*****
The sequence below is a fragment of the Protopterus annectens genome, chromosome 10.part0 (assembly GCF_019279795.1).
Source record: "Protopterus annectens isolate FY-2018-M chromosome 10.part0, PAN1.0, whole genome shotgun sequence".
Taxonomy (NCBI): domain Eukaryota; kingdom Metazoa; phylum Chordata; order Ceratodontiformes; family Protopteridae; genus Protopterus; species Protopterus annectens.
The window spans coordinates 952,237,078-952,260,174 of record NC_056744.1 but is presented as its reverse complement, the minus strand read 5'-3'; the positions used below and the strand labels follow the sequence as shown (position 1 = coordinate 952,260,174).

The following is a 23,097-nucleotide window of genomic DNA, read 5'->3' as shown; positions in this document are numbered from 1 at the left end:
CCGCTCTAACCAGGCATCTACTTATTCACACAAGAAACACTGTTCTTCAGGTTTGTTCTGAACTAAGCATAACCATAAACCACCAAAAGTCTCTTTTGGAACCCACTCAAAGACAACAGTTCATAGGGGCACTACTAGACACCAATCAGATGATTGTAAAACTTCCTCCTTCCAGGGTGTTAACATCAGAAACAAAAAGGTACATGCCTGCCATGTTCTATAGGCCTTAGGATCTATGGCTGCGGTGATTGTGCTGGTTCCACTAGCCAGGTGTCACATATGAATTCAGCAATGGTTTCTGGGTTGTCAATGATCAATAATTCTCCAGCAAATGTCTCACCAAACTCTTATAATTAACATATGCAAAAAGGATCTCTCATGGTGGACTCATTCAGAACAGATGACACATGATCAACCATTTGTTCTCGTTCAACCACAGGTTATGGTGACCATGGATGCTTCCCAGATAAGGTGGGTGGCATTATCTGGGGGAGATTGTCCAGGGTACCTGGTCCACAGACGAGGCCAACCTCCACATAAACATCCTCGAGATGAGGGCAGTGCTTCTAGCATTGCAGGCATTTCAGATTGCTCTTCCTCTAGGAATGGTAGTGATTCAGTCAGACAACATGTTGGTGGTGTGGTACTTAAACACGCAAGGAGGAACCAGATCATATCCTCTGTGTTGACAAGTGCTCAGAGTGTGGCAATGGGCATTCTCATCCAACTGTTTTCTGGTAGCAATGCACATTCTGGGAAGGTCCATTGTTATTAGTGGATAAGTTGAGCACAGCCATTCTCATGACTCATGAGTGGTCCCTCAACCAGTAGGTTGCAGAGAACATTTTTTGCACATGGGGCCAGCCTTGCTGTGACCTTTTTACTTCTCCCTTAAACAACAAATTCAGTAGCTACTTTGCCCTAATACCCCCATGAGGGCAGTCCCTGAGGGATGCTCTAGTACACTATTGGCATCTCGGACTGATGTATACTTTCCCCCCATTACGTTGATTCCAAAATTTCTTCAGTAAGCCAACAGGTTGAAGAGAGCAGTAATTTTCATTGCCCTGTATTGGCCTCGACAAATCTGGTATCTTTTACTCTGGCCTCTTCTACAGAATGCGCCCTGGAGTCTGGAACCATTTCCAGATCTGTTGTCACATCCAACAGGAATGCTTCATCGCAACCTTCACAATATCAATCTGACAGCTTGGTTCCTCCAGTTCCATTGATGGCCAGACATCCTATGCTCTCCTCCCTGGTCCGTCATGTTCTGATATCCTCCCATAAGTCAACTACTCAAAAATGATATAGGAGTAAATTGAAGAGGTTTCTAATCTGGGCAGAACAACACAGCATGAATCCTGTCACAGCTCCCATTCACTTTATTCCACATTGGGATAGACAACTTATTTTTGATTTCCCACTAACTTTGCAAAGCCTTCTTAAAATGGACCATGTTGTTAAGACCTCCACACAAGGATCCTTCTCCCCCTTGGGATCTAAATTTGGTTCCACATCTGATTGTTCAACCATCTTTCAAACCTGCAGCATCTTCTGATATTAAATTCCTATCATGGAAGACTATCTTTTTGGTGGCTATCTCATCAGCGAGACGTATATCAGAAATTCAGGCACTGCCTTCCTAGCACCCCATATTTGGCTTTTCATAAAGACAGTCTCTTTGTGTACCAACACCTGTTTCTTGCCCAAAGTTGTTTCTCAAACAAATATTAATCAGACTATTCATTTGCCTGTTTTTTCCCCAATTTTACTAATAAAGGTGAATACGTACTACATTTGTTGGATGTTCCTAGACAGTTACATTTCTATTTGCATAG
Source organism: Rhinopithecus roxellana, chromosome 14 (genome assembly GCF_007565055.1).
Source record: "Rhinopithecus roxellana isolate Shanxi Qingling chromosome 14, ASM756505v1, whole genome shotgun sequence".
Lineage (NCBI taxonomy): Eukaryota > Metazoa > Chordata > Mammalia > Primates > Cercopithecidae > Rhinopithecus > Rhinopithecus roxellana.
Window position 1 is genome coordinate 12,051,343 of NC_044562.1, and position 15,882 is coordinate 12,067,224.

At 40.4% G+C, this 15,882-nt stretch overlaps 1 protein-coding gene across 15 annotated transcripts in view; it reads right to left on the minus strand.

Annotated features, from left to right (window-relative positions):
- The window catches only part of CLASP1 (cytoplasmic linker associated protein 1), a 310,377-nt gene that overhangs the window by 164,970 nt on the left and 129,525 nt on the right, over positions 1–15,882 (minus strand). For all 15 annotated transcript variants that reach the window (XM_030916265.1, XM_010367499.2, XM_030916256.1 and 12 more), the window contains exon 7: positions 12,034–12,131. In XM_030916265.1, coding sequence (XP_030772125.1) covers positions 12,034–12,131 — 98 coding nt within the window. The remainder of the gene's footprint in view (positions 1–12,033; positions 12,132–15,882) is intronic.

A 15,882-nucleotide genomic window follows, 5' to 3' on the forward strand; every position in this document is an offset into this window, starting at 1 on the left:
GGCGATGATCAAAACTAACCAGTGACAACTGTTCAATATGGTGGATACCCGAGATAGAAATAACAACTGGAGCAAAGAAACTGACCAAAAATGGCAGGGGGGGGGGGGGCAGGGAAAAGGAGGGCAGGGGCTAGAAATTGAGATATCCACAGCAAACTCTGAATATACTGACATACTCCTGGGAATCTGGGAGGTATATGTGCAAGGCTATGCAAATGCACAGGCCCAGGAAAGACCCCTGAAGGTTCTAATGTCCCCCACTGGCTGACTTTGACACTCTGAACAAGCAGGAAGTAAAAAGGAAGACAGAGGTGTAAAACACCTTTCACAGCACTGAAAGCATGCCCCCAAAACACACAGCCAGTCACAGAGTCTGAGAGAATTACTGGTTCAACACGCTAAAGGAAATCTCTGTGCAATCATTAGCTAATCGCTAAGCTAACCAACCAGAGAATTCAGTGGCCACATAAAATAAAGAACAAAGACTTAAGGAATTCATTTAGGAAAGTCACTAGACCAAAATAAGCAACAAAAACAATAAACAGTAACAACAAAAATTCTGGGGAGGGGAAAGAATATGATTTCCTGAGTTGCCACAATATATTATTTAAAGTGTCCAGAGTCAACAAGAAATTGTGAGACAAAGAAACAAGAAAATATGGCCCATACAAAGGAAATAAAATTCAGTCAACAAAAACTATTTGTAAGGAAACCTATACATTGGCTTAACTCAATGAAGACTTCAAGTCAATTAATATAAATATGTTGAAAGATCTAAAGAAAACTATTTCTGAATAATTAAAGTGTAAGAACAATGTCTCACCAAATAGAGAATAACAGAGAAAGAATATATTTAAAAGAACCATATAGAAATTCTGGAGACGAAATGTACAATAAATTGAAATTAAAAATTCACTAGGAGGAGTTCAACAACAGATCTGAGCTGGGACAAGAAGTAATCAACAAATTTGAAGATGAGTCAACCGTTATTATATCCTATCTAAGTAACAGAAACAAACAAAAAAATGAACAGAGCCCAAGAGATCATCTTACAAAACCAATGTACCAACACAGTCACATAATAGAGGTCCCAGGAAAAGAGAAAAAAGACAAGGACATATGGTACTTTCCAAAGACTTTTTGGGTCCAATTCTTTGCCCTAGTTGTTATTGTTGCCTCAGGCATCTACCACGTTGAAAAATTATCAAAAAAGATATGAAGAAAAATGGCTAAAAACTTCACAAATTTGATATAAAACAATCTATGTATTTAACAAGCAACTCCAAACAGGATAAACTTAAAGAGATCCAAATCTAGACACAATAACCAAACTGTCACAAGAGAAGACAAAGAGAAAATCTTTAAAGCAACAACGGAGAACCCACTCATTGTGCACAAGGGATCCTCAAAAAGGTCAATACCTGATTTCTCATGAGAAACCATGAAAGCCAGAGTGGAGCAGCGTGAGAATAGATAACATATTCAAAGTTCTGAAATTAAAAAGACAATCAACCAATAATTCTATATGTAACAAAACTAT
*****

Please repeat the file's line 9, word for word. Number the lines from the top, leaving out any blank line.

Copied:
Lineage (NCBI taxonomy): Eukaryota > Metazoa > Chordata > Mammalia > Primates > Cercopithecidae > Rhinopithecus > Rhinopithecus roxellana.